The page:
What Every New Media Specialist Needs to Know These 10 tips can help your career get off to a great start Illustration by Steve Wacksman It’s not easy being a media specialist, especially if you’re new to the profession or you’ve switched schools and you’re suddenly the new kid on the block. Take a deep breath! 1. 2. 3. 4. 5. 6. 7. 8. 9. 10. In the Digital Age, What Becomes of the Library? Nashville’s Main Public Library, located in a stately building in the heart of downtown, has a children’s section filled with comfortable sitting areas, oversized art, and a state-of-the-art theater for puppet shows and interactive story time. On a recent afternoon, children of varying ages were sitting or lying on the carpet, reading alongside rows of books lined on two-tiered shelves perfectly sized for little hands. Two grade-school children sat at a row of computers, playing a learning game, while parents and caregivers checked out books via computer. A line of parents and children waited to speak with one of the two librarians on duty. That timeless feeling, said library director Kent Oliver, is because reading, regardless of format, continues to be important. But will that be changing? For libraries right now, it’s not an either/or situation when it comes to information and access, said school librarian Kate Hewitt of the Far Brook School in Short Hills, New Jersey.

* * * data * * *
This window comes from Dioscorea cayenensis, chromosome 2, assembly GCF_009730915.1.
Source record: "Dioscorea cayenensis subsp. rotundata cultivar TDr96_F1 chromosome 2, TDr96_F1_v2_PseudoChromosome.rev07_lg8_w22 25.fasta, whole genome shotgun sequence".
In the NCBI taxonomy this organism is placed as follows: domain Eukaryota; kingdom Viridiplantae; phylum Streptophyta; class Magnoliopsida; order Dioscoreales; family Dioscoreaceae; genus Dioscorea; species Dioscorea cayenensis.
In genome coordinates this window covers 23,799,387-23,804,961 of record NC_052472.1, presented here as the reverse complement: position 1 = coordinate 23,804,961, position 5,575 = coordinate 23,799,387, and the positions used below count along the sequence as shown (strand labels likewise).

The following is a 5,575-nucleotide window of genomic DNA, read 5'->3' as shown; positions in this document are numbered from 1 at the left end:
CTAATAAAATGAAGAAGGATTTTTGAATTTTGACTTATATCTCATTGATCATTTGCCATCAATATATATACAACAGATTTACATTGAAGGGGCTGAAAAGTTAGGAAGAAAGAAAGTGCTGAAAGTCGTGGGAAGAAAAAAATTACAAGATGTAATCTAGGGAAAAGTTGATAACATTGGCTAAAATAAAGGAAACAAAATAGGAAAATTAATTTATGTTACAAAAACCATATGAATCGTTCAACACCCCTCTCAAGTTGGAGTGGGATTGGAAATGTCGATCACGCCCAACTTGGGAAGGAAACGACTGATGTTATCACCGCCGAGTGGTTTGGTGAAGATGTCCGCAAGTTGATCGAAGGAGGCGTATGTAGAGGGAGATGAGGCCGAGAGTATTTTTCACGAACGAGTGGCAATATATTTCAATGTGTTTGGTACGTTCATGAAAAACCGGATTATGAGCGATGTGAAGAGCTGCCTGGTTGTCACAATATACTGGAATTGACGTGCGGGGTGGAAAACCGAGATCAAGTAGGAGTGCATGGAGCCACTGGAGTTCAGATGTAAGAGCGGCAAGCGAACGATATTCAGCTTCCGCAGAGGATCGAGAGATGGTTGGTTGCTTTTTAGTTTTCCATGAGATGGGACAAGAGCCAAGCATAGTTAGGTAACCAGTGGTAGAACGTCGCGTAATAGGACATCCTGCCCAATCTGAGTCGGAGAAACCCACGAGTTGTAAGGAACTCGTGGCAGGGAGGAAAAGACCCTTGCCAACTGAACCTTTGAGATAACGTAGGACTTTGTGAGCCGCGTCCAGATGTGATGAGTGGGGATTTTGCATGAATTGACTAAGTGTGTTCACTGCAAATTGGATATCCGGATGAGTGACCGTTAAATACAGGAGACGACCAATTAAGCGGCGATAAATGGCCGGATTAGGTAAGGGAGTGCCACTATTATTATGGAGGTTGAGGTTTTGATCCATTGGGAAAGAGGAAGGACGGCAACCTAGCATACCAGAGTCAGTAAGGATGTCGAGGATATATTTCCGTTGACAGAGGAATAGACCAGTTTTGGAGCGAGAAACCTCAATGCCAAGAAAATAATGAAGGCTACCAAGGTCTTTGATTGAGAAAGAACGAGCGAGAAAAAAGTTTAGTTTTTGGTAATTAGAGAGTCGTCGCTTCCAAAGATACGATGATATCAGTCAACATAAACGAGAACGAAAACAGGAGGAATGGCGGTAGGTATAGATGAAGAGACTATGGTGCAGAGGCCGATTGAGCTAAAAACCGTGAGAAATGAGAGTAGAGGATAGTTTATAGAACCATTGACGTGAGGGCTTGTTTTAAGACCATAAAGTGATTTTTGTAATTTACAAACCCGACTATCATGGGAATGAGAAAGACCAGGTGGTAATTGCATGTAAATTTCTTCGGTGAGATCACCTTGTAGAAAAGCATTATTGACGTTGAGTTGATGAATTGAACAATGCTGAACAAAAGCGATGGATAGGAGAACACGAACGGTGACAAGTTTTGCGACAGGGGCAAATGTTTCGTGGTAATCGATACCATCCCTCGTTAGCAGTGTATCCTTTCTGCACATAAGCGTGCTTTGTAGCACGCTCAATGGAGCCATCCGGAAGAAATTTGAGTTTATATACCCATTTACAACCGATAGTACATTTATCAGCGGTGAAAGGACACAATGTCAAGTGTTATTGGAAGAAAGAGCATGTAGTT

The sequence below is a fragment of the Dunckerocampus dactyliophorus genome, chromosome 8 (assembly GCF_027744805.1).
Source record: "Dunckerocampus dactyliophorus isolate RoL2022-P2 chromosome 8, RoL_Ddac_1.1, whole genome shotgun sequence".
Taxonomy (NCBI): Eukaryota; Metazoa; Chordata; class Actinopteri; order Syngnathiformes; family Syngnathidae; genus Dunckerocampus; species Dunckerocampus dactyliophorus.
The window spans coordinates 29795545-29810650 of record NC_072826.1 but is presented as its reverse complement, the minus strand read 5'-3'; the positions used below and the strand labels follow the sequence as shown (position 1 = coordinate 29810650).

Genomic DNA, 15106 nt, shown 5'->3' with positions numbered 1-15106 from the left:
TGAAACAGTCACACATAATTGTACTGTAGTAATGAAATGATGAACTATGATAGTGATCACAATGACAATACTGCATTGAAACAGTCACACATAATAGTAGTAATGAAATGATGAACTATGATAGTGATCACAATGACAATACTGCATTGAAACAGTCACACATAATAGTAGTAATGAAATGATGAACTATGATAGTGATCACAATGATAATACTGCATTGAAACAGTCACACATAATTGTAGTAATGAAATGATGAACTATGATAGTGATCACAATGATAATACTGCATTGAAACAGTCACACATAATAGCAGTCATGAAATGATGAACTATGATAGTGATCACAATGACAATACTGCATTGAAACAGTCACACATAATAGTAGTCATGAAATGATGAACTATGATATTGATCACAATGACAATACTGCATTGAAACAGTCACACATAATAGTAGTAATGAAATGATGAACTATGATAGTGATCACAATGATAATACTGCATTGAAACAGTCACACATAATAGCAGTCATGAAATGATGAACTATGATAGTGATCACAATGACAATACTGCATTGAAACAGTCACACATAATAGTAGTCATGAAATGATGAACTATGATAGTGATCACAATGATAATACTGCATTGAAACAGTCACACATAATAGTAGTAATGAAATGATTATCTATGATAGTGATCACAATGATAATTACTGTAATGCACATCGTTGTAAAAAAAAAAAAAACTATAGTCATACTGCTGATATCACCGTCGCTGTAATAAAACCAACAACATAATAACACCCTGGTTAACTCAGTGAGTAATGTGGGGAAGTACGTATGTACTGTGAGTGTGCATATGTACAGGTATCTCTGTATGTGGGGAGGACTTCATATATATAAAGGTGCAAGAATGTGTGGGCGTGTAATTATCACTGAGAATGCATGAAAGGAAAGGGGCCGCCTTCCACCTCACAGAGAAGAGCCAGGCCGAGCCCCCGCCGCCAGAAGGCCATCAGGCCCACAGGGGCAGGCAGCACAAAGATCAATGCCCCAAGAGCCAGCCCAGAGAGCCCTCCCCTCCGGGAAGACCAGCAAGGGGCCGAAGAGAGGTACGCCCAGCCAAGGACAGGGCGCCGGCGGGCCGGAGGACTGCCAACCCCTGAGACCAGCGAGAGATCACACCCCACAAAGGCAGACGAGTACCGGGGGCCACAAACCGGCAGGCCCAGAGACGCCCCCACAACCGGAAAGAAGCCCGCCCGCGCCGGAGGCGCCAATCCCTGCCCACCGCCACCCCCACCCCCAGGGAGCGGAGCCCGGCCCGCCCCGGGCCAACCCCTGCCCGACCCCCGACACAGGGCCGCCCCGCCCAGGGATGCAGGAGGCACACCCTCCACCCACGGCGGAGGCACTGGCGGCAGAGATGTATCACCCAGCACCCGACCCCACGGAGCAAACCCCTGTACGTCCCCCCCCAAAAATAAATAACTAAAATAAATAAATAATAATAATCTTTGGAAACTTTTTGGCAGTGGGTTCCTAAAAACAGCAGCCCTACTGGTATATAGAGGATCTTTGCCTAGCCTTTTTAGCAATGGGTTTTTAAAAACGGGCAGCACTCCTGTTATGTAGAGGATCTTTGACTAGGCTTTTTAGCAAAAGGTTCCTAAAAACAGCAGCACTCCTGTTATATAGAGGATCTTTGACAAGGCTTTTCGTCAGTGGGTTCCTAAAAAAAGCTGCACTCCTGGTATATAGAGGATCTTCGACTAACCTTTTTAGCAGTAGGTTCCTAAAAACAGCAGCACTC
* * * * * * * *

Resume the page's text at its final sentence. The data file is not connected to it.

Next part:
Press release: ‘Digital natives’ are still bound to printed media Released: June 25, 2013 Americans ages 16-29 are heavy technology users, including using computers and internet at libraries. At the same time, the most still read and borrow printed books, and value a mix of traditional and technological library services. WASHINGTON (June 25, 2013) — Belying the stereotype that younger Americans completely eschew print for digital, those ages 16-29 have wide-ranging media and technology behaviors that straddle the traditional paper-based world of books and digital access to information. One major surprise in a new report from the Pew Research Center is that even in an age of increasing digital resources, those in this under-30 cohort are more likely than older Americans to use and appreciate libraries as physical spaces – places to study for class, go online, or just hang out. The report paints a textured portrait of younger Americans’ sometimes surprising relationships with libraries’ physical and digital resources: About this research